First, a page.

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Estonia Pianos
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Joined: Jan 2008
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Originally posted by piano_deb:
BazC, I checked Amazon, and it looks like there are two editions: one with the book only, and one with the book and the CD. If you receive only the book, perhaps the seller will allow you to exchange it for the edition that includes the CD.

smile
Wow, thanks for telling me! I just phoned my supplier and I had ordered the one without the CD! I've just changed it so I should be getting the right one laugh

Thanks again!


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I agree with others above. The Alfred edition CDs are helpful. I have both the Book of 18 Short Preludes and the 2 & 3 Part Inventions. The editors clearly state that their approach to phrasing and ornamentation is their opinion and they usually explain what they've arranged. It is not put out their as gospel.

I also think the assertion that Bach didn't write the book of 6 preludes is rubish. I suspect anyone who has played No. 5 from this selection would agree.

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RDD Offline
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sorry for the spelling error

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Originally posted by RDD:
...It is not put out their as gospel...
A small error. I had to re-read twice to see it. It's one I make now and again and can't seem to prevent even when my conscious intent is "there."

I appreciate the effort to use correct spelling and grammar as opposed to the strong tendencies in the opposite direction fostered by IM nuttiness.


Rod Michael
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Originally posted by RDD:
I also think the assertion that Bach didn't write the book of 6 preludes is rubish. I suspect anyone who has played No. 5 from this selection would agree.
I play 5 and I like it quite a lot. I am working on 2 and 3, as well. I find some of this material at least as musically interesting as a lot of the two part inventions. If one wanted to talk about JSB not writing stuff attributed to him, I suppose one could have fun with the Anna M Notebooks. Personally, I don't care. I like the music. I just haven't seen a convincing argument it's not Bach's music.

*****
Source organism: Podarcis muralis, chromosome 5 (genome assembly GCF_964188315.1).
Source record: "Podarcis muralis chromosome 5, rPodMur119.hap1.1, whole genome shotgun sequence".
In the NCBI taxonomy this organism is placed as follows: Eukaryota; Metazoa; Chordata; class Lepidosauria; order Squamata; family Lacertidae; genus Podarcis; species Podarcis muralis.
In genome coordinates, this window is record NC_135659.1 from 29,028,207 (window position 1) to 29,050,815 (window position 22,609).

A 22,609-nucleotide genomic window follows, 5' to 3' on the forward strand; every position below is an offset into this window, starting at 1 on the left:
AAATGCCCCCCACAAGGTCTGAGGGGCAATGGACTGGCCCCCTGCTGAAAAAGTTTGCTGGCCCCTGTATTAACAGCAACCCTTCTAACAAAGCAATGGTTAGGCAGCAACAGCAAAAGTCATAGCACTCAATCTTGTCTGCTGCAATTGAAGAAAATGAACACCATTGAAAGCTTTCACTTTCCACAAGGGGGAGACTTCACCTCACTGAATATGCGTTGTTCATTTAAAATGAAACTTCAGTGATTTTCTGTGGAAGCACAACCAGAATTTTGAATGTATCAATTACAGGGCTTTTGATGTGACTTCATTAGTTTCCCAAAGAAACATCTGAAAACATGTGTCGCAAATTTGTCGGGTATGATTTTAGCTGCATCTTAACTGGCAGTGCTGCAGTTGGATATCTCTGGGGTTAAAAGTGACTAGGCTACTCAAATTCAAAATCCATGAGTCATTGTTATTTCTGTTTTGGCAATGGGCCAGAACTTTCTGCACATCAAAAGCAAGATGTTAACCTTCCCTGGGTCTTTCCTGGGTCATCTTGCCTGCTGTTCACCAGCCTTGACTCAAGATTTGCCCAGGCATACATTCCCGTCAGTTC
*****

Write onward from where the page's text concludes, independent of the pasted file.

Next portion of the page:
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Originally posted by RDD:
... The Alfred edition CDs are helpful. I have both the Book of 18 Short Preludes and the 2 & 3 Part Inventions. The editors clearly state that their approach to phrasing and ornamentation is their opinion ...
Actually, I think this needs a slight qualification. I believe that in most cases the editors are trying to document historical practices during the period using the best sources they can find (for ornamentation, mostly the work of C.P.E. Bach).

I do appreciate that in the Alfred editions there is a typograhic distinction between the editor's additions and emendations and the original manuscript or autograph sources. But I think saying these additions are "just their opinion" doesn't quite do justice to the research that goes into one of these editions.


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Agreed, Paul. I did not intend to make light of their scholarship. In fact, I admire the way in which they've including references and explanations. It is a well-informed opinion.

I simply meant to point out that the editors acknowledge that other interpretations are possible, particularly with phrasing.

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Originally posted by J. Mark:
Quote
Originally posted by RDD: